Expanded GSP Treatment for Travel Goods Sought by Trade Groups
More than a dozen U.S. trade associations are urging President Trump to immediately issue a proclamation extending duty-free treatment for travel goods under the Generalized System of Preferences to all GSP beneficiary developing countries. A June 30, 2016, presidential proclamation added travel goods under 28 HTSUS subheadings (including luggage, backpacks, handbags, and pocket goods such as wallets) to the list of GSP-eligible products but only for least-developed BDCs (of which there are currently 43) and African Growth and Opportunity Act beneficiary countries (of which there are currently 38).
While the associations previously sought expanded eligibility from the Obama administration by emphasizing the benefits for BDCs, the March 20 letter they sent to Trump focuses on his stated intent to use trade policy to more aggressively boost domestic employment and economic growth. The letter asserts that expanding GSP eligibility for these goods to all BDCs “would create new and important U.S. jobs … including those jobs that further process these imported articles.” It would also save the travel goods industry more than $200,000 in duties per day and “relieve financial burdens faced by U.S. consumers … through price reductions and innovation.”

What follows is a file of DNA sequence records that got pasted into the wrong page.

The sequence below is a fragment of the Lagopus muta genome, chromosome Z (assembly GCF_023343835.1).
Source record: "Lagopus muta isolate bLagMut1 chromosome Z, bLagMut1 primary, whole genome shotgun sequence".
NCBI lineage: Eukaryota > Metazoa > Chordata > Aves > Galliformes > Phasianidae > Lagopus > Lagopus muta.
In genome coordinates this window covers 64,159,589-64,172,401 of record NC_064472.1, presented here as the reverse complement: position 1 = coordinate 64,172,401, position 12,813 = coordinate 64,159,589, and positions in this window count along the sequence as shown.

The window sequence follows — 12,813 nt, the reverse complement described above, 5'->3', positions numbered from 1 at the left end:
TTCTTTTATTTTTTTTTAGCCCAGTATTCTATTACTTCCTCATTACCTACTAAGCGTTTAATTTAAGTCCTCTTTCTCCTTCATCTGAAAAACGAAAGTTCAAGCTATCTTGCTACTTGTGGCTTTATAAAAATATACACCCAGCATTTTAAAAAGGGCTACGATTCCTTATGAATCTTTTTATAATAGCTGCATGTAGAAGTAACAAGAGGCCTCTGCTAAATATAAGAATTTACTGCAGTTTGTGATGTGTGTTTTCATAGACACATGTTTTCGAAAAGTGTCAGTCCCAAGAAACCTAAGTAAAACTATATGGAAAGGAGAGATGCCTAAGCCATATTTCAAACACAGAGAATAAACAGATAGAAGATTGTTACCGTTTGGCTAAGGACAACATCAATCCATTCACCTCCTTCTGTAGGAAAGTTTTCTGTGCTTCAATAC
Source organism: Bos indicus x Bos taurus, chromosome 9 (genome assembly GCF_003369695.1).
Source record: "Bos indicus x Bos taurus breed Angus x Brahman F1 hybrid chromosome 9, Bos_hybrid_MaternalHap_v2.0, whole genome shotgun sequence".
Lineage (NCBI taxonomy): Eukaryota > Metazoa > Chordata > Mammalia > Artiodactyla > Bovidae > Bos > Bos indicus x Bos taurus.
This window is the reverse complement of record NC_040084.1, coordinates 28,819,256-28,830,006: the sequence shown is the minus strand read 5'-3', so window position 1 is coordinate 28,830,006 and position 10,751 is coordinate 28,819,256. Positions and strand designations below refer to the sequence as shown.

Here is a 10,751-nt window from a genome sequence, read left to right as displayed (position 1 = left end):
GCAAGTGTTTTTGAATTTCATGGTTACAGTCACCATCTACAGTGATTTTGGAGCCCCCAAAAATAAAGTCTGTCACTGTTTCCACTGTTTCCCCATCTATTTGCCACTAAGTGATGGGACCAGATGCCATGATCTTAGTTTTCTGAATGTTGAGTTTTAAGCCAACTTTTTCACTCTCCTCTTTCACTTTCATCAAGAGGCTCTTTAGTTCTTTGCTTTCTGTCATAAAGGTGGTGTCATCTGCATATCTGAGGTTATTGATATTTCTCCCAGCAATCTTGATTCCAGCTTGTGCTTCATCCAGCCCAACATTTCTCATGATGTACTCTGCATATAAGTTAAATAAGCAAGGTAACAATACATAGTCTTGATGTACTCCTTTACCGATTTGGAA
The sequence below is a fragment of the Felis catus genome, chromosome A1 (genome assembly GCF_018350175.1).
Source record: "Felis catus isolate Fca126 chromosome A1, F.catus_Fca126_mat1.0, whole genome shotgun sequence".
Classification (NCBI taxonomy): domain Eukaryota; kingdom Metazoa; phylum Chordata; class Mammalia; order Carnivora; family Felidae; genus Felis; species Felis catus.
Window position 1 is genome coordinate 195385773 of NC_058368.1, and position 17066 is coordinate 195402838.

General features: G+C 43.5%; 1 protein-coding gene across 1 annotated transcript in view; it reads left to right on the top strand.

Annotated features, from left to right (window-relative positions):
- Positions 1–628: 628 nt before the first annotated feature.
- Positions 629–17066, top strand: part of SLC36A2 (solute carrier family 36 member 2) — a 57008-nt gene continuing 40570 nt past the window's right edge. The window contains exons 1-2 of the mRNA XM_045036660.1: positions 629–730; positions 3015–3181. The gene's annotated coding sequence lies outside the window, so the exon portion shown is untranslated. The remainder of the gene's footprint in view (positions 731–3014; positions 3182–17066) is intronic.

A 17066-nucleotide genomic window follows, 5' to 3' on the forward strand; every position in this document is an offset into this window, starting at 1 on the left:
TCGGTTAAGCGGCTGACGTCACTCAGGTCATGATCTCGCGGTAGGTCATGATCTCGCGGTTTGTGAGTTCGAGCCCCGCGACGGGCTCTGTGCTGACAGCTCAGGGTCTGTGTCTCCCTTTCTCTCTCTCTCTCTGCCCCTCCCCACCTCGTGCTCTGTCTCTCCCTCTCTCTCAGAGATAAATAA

At the same time, the administration has made clear its desire to bring manufacturing jobs back to the U.S. from overseas and the letter implicitly acknowledges that this is not the likely outcome of the change the associations are seeking. The 28 travel goods at issue “have not been made [in the U.S.] for decades,” the letter states, and extending GSP eligibility to these goods from all BDCs would simply shift U.S. sourcing from China to those countries instead of back to the U.S.